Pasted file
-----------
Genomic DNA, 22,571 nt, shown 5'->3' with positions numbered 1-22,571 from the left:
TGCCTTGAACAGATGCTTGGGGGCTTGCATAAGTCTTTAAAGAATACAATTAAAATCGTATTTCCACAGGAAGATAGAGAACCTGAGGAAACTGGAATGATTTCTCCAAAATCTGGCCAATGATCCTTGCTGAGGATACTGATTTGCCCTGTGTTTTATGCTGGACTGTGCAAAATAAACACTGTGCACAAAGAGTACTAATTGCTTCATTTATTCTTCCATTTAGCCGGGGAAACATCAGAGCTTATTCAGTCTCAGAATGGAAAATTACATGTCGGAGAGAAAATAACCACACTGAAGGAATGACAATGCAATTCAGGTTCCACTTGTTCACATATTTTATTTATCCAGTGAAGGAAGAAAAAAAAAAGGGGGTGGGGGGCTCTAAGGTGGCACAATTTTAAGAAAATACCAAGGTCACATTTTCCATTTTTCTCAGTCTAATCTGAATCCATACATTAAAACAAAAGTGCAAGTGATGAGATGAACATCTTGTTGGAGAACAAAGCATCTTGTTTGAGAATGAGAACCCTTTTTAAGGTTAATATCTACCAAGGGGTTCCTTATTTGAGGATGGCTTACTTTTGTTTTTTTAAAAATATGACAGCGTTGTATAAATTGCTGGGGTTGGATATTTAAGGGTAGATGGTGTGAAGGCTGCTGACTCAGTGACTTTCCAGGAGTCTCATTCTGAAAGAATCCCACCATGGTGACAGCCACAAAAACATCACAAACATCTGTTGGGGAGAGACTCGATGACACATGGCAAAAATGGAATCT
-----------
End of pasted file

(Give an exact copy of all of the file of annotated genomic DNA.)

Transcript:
Genomic DNA, 22,571 nt, shown 5'->3' with positions numbered 1-22,571 from the left:
TGCCTTGAACAGATGCTTGGGGGCTTGCATAAGTCTTTAAAGAATACAATTAAAATCGTATTTCCACAGGAAGATAGAGAACCTGAGGAAACTGGAATGATTTCTCCAAAATCTGGCCAATGATCCTTGCTGAGGATACTGATTTGCCCTGTGTTTTATGCTGGACTGTGCAAAATAAACACTGTGCACAAAGAGTACTAATTGCTTCATTTATTCTTCCATTTAGCCGGGGAAACATCAGAGCTTATTCAGTCTCAGAATGGAAAATTACATGTCGGAGAGAAAATAACCACACTGAAGGAATGACAATGCAATTCAGGTTCCACTTGTTCACATATTTTATTTATCCAGTGAAGGAAGAAAAAAAAAAGGGGGTGGGGGGCTCTAAGGTGGCACAATTTTAAGAAAATACCAAGGTCACATTTTCCATTTTTCTCAGTCTAATCTGAATCCATACATTAAAACAAAAGTGCAAGTGATGAGATGAACATCTTGTTGGAGAACAAAGCATCTTGTTTGAGAATGAGAACCCTTTTTAAGGTTAATATCTACCAAGGGGTTCCTTATTTGAGGATGGCTTACTTTTGTTTTTTTAAAAATATGACAGCGTTGTATAAATTGCTGGGGTTGGATATTTAAGGGTAGATGGTGTGAAGGCTGCTGACTCAGTGACTTTCCAGGAGTCTCATTCTGAAAGAATCCCACCATGGTGACAGCCACAAAAACATCACAAACATCTGTTGGGGAGAGACTCGATGACACATGGCAAAAATGGAATCT